Subject to the editor’s discretion, The Community College Humanities Review accepts photography by community college humanities faculty. Photos may need to be conducive to the thematic content of a particular issue.

In This Issue:

Sneak Peek
Guillermo Gibens:
“Avatar and Colonialism Representation”

In 2010, as I was teaching a Communication class at the Institute of International Studies at Ramkhamhaeng University in Bangkok, Thailand, I was attracted to add the topic of colonialism. I was wondering if students in the class would be able to discern different characteristics of colonialism by watching a film. The film I chose to show was Avatar.

The film was already very popular in the United States and worldwide. I designed a questionnaire with a series of questions to trigger students’ responses about science-fiction films, computer-generated animation (CGI), film plots, as well as representations of social, political and economic issues in the movie.

To my surprise, many students were able to conclude that there were issues of colonialism present in the film. The discussion after watching the film was very dynamic and exciting as students showed clearly that they understood the symbolic representations in the film related to dominance, control, culture and racism.

I have never done the same inquiry with my students in the USA, but would US students be able to arrive at the same conclusion as the Asian students?

The present article does not pretend to have a rigorous examination of Avatar and its issue of colonialism based on quantitative data. This author’s goal is to just review one of the most successful films in US film productions, and how through its imagery it was able to recreate the colonial past of many European nations and the United States.

According to Internet Movie Database (IMDb, 2009), the film Avatar was released on December 18, 2009, in the United States. Its producer, director and writer was James Cameron. The movie production cost $237 million, and it became the “highest-grossing movie,” according to Reuters (2010); the film box office sales in US and Canada totaled $760,507,625, while worldwide the film made $2.847 million.

The storyline of the film is similar to movies that have portrayed the clash of people of different backgrounds and cultures due to political, economic and social differences.In this kind of movie, we can add Dances with Wolves (1990) and Elysium (2013).

In Avatar, a terrestrial nation with technological advances decides to invade a distant moon called Pandora. The year is 2154, and the Earth has already been depleted of natural resources. Pandora has a mineral called Unobtanium, which has an extraordinary value on Earth, and it is being exploited by a greedy corporation. However, in order to get the mineral, the corporation needs to remove the native people living around their rich woodland. The corporation had a number of scientists working on the project. The science team is intended to understand the native culture, learn from it, and help in the peaceful removal of the Na’vi people, the aboriginals of Pandora, so the invading nation gets to extract the mineral. Along with the corporate staff and the scientists, an army of tough soldiers under the command of “gung-ho Colonel (Miles) Quaritch” (IMDb, 2009) are ready to intervene militarily to remove the natives if the peaceful method fails.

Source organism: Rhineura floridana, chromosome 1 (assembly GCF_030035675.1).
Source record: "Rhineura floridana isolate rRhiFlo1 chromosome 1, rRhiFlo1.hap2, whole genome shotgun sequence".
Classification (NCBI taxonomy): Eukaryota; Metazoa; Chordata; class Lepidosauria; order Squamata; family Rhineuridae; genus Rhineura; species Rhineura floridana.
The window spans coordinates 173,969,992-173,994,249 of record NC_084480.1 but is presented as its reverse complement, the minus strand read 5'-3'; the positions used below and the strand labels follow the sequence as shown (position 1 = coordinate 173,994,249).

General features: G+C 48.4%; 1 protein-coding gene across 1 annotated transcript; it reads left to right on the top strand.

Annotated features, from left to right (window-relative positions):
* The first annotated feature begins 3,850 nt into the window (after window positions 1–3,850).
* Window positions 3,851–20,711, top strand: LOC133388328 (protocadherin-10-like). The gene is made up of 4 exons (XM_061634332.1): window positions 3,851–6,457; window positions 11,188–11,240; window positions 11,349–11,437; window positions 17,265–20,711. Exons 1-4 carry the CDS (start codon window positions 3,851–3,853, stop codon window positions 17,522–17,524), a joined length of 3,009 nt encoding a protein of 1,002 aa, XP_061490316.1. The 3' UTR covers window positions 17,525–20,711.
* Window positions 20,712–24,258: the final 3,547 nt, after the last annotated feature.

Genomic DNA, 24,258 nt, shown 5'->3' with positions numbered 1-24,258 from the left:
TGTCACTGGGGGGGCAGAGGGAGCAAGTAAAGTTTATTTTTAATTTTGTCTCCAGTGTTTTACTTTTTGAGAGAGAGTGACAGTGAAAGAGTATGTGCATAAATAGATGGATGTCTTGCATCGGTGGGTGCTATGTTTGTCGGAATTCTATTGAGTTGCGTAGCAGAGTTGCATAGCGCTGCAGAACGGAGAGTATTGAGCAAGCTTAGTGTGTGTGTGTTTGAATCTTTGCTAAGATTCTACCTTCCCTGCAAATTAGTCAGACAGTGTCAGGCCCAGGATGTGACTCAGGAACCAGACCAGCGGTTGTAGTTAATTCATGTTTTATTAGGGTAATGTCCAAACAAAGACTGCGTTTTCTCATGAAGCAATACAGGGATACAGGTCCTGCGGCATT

Throughout this drama, the figure of paraplegic Marine Jake Sully is the voice, the narrator of the story. As he gets involved in the lives and culture of the Na’vi people and falls in love with Neytiri, he transforms himself into a bicultural individual, understanding the nuances of the White culture from which he comes and adapting himself to the native culture.

Through his storytelling, we eyewitness the plan for the invaders to take control of the mineral and displace the Na’vi people.

As the movie continued to be seen nationwide and worldwide, several studies and articles seemed to question and praise the film. The issue of colonialism and imperialism began to be present in scenes and dialogues, and the extraordinary use of CGI technology for the creation of the planet and its inhabitants was admired by viewers and critics.

Grinshpun (2013) in her article about Avatar indicates that greed, selfishness and naiveness are essential components of colonialism. One element that is always present in stories on colonialism is the representation of the people being oppressed or invaded as savages, with little or no intellectual abilities, and this is an aspect that is shown in fictional or real stories. Only very few films would depict the enemy (the oppressed) as people who can think intelligently and defend themselves strategically. Movies that come to mind in this style could include Zulu (1960) depicting the British-Zulu Kingdom’s first battle in 1879 that culminated with the defeat of the British (Britannica, 2019), and a few versions of the Battle of Little Big Horn where General George Custer along with his soldiers were killed in battle.

Lyubansky (2009) also made a case for the presence of colonialism in his article “The Racial Politics of Avatar.” Lyubansky wrote:
On a more subtle level, the film holds a mirror up to humanity and shows us both the folly of our greed and disregard for human life and what our own planet might have been like if its indigenous peoples were allowed to retain their cultures rather than being overrun by European colonialization.

Lyubanski also mentioned in his article a film of a similar tone: Dances with Wolves (1990). Likewise, Zacharek (2009) took a similar stand in his article “Avatar: Dances with Aliens.” The title of the article clearly established the connection between the two films.